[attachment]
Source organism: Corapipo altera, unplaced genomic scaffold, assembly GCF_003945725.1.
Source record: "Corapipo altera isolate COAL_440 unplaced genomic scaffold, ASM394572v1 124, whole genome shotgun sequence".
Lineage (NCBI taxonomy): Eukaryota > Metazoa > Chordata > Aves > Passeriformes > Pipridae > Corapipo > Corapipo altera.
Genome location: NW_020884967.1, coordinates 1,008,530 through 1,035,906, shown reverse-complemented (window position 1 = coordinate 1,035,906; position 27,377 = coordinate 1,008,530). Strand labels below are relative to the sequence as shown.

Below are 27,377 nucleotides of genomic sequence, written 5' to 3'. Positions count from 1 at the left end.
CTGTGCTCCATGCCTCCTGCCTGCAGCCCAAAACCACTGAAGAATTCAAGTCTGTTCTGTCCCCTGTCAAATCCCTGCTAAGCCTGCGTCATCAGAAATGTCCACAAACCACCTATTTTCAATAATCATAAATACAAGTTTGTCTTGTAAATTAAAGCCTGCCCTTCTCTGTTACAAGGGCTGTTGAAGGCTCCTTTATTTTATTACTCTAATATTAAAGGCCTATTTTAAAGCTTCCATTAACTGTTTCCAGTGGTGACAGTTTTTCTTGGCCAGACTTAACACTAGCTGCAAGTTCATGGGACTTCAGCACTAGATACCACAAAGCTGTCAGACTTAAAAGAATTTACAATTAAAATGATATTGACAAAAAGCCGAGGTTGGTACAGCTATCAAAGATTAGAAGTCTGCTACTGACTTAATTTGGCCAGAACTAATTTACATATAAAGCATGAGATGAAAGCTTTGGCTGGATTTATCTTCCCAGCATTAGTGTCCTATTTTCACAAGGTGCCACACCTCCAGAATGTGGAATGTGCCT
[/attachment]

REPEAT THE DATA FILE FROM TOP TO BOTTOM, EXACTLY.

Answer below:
Source organism: Corapipo altera, unplaced genomic scaffold, assembly GCF_003945725.1.
Source record: "Corapipo altera isolate COAL_440 unplaced genomic scaffold, ASM394572v1 124, whole genome shotgun sequence".
Lineage (NCBI taxonomy): Eukaryota > Metazoa > Chordata > Aves > Passeriformes > Pipridae > Corapipo > Corapipo altera.
Genome location: NW_020884967.1, coordinates 1,008,530 through 1,035,906, shown reverse-complemented (window position 1 = coordinate 1,035,906; position 27,377 = coordinate 1,008,530). Strand labels below are relative to the sequence as shown.

Below are 27,377 nucleotides of genomic sequence, written 5' to 3'. Positions count from 1 at the left end.
CTGTGCTCCATGCCTCCTGCCTGCAGCCCAAAACCACTGAAGAATTCAAGTCTGTTCTGTCCCCTGTCAAATCCCTGCTAAGCCTGCGTCATCAGAAATGTCCACAAACCACCTATTTTCAATAATCATAAATACAAGTTTGTCTTGTAAATTAAAGCCTGCCCTTCTCTGTTACAAGGGCTGTTGAAGGCTCCTTTATTTTATTACTCTAATATTAAAGGCCTATTTTAAAGCTTCCATTAACTGTTTCCAGTGGTGACAGTTTTTCTTGGCCAGACTTAACACTAGCTGCAAGTTCATGGGACTTCAGCACTAGATACCACAAAGCTGTCAGACTTAAAAGAATTTACAATTAAAATGATATTGACAAAAAGCCGAGGTTGGTACAGCTATCAAAGATTAGAAGTCTGCTACTGACTTAATTTGGCCAGAACTAATTTACATATAAAGCATGAGATGAAAGCTTTGGCTGGATTTATCTTCCCAGCATTAGTGTCCTATTTTCACAAGGTGCCACACCTCCAGAATGTGGAATGTGCCT